• In 1992, asked about racial disparities in prisons by Los Angeles Times reporter Ronald Ostrow, Barr argued that “our system is fair and does not treat people differently.” He went on to defend laws that made prison sentences for crack cocaine much harsher than prison sentences for powder cocaine. The disparity between the two was reduced by the Fair Sentencing Act of 2010, in part because there’s little justification for it based on the drugs’ effects, but the higher sentences for crack have a disproportionate racial impact since crack was more commonly used in black communities and powder cocaine was more commonly used in white communities.
  • In 1994, Barr co-chaired a commission for Virginia’s governor that released a plan to abolish parole (which allows certain inmates to go free before the completion of their sentences) in the state, increase prison sentences, and build more prisons.
  • Barr also once said that it was “simply a myth” that there were “sympathetic people” and “hapless victims of the criminal justice system” in prisons, according to David Krajicek at Salon.

Obviously, the actual situation is very different in 2019 in regard to both the much lower crime rate and the much higher prison population, so many people have changed their views about how to strike the right balance. Barr, however, joined with two other Republican former attorneys general to write an op-ed in November hailing Sessions’s “tough on crime” approach, specifically praising him for going after drug dealers and reversing Obama-era efforts to reduce the use of excessive force by police officers.

Barr was the original wall-builder

Perhaps most interestingly, Barr took over as attorney general at a time when unauthorized migration from Mexico was rising and when there were few physical impediments to crossing the border.

These days, the large, unfenced areas of the US-Mexico border exist overwhelmingly in remote rural locations that are inconvenient for would-be border crossers and relatively easy to surveil. But in the early 1990s, there were minimal physical barriers even in built-up cross-border metropolitan areas like San Diego/Tijuana or El Paso/Juarez.

Unauthorized crossings were, at the time, heavily concentrated in the San Diego area, and Barr rolled out a multimillion-dollar plan to beef up security there. One component of that plan: building a steel fence with the assistance of the Department of Defense. (Migrants were unimpressed; a few days after Barr gave a speech in San Diego announcing the new funding, a group of migrants had dug a large hole under the steel fence.) The San Diego area started a border-wide trend of building physical barriers to prevent crossings in populated areas — funneling immigrants toward the Arizona desert and, more recently, gang-controlled crossings in the Rio Grande Valley.

Barr also began the trend of hiring Immigration and Naturalization Service investigators to go after “criminal aliens involved in street gangs” and advocated for “summary deportation proceedings to weed out patently phony claims for asylum.”

He perhaps more tellingly had a broader instinct to see unauthorized migration as not just a problem on its own terms but as a root cause of a much wider set of social ills, telling the Los Angeles Times in the wake of the Rodney King riots that “the problem of immigration enforcement — making sure we have a fair set of rules and then enforce them — I think that’s certainly relevant to the problems we’re seeing in Los Angeles.”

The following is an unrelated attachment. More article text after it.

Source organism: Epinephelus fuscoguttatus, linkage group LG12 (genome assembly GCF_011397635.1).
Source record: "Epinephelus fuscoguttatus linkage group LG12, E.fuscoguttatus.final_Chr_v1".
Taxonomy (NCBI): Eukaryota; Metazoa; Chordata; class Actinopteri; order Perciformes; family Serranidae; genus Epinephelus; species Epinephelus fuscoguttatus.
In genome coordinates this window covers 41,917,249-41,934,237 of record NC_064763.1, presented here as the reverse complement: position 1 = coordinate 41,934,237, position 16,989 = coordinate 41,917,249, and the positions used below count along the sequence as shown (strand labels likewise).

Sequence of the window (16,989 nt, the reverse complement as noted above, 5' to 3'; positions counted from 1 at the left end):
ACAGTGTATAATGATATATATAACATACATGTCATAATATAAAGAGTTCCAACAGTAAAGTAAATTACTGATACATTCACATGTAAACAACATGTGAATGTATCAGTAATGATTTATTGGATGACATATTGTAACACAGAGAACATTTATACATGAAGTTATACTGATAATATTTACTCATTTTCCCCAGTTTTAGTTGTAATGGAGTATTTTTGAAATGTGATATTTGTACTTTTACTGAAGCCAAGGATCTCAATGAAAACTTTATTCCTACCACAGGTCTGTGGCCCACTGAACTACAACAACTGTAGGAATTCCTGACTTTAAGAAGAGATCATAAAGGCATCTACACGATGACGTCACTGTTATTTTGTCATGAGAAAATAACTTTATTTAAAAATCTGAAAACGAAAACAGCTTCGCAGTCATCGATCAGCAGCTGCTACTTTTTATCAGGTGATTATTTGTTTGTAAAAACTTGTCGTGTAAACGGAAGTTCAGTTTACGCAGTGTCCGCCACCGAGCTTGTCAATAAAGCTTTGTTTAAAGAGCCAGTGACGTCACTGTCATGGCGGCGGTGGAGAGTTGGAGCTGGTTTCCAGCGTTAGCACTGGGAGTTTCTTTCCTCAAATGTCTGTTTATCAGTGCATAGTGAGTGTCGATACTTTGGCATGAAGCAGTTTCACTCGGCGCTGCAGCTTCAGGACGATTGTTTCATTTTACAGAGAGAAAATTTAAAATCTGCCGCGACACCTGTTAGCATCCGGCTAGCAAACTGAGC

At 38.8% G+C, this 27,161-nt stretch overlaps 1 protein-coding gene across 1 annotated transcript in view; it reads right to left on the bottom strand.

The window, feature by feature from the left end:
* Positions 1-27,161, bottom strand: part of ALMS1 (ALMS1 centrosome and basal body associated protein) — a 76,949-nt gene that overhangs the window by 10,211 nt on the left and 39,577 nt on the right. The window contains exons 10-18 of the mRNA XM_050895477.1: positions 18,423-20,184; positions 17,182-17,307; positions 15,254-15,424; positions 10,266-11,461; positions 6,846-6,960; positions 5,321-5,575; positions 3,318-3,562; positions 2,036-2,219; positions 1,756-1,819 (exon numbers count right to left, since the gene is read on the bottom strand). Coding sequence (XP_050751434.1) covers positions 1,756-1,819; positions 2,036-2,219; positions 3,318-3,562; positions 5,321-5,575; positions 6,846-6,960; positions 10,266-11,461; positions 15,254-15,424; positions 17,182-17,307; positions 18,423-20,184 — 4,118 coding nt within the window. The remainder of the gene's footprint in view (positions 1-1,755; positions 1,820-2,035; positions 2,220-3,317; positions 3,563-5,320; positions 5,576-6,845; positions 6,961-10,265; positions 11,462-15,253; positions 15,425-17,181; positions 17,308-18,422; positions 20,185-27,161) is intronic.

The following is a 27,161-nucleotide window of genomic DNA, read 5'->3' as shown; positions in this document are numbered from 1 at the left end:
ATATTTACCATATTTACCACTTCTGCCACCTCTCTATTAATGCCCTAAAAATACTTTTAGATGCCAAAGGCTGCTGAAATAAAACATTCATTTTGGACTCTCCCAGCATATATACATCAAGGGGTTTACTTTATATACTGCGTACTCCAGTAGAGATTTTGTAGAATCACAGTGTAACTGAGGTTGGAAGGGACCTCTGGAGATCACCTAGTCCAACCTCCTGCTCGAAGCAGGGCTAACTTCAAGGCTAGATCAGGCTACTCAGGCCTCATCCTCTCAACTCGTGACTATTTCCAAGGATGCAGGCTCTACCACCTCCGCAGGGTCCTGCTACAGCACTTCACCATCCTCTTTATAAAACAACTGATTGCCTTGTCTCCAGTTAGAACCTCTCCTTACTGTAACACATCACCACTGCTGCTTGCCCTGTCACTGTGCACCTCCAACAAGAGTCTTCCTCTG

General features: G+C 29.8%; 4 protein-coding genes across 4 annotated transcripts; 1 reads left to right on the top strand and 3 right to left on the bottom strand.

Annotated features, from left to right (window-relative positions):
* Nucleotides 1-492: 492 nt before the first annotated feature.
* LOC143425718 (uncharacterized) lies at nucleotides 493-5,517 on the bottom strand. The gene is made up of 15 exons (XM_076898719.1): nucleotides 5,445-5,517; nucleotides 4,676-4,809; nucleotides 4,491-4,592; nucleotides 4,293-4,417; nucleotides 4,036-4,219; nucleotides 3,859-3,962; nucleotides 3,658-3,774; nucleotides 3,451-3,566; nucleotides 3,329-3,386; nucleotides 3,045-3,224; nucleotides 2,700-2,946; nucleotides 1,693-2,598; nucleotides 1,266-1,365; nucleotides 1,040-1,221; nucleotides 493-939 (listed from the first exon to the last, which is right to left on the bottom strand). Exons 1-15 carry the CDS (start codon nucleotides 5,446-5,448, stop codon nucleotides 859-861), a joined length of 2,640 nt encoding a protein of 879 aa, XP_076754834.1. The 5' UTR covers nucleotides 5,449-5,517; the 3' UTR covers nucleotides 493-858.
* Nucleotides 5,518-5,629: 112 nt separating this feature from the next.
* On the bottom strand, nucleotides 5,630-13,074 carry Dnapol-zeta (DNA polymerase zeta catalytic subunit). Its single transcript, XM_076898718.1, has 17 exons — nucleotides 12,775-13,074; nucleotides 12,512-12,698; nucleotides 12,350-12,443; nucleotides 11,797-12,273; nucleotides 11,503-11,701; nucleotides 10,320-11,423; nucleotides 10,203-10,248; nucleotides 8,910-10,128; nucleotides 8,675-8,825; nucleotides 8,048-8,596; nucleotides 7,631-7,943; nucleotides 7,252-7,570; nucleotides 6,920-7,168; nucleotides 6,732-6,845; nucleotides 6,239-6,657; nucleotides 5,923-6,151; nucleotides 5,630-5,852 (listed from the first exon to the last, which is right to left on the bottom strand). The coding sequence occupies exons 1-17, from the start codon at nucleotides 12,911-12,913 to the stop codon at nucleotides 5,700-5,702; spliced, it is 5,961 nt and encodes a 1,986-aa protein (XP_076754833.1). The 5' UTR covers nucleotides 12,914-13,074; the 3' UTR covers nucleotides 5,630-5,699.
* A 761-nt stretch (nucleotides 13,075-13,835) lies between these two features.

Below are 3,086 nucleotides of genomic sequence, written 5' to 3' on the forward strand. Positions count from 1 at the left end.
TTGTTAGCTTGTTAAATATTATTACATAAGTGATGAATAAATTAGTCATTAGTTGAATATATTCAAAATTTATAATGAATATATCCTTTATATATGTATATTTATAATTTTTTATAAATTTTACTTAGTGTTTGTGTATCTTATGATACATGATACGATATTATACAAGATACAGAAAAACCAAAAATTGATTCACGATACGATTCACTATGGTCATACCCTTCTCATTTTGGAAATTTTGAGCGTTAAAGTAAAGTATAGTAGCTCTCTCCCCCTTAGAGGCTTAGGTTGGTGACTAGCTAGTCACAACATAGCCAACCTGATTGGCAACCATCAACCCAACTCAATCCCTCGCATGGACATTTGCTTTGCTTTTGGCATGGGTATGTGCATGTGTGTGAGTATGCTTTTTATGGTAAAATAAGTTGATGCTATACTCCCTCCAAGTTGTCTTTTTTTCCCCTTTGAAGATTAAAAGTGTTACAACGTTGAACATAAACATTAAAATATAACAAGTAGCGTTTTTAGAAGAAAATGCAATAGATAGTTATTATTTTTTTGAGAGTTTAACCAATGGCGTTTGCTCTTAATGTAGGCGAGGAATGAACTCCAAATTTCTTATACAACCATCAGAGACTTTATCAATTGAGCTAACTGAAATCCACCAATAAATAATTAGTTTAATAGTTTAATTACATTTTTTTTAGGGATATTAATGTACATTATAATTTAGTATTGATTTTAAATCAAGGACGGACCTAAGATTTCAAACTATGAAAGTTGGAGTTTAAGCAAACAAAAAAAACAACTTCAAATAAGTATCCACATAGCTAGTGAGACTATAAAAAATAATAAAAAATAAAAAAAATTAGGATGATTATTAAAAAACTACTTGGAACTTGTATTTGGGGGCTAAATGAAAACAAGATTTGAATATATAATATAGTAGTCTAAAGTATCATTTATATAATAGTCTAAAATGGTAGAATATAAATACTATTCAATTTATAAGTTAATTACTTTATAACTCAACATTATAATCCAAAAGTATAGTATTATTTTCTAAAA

The Justice Department, as currently constituted, has much less authority over immigration issues than it did in Barr’s day because many of the relevant agencies have been handed over to the Department of Homeland Security. But Barr clearly shares his broad instincts and can speak firsthand to the merits of wall-building in helping secure specific stretches of the border.

Expect tough hearings and an easy confirmation

Sens. Cory Booker (D-NJ) and Kamala Harris (D-CA) are both on the Senate Judiciary Committee and are widely thought to harbor presidential ambitions, for which Barr’s confirmation hearings will provide an early opportunity to communicate before a national audience.

Also on the committee is Sen. Amy Klobuchar (D-MN), whose plans are less clear but who has also been widely touted as a potential 2020 contender. Klobuchar is less well-known than either Booker or Harris (who themselves occupy a name recognition rung below Joe Biden, Sen. Bernie Sanders (I-VT), and Sen. Elizabeth Warren (D-MA)) and could really use an opportunity to make a wave or two. And Klobuchar, unlike Booker and Harris, has relatively little experience appealing to black and Latino voters; the Barr hearings offer her a potential opportunity to demonstrate concern with key issues of interest to voters of color.

The fate of the Mueller inquiry, however, is overwhelmingly likely to be top of mind for Senate Democrats, who have good reason to fear that installing Barr could be the first step in sandbagging the investigation.

Republicans on the committee, meanwhile, will almost certainly use the specter of presidential ambitions to dismiss Democrats’ questioning as just so much theatrics. Republicans’ once razor-thin 51-49 majority in the Senate is now more comfortable at 53-47. With Jeff Flake, Bob Corker, and John McCain all gone from the Senate, the caucus is also more reliably pro-Trump.

Under the circumstances, there’s no reason to think there are potentially persuadable GOP votes out there or any prospect of Barr’s nomination getting quashed, and Democrats have little real leverage to extract any concessions from him on the subject of Mueller or anything else.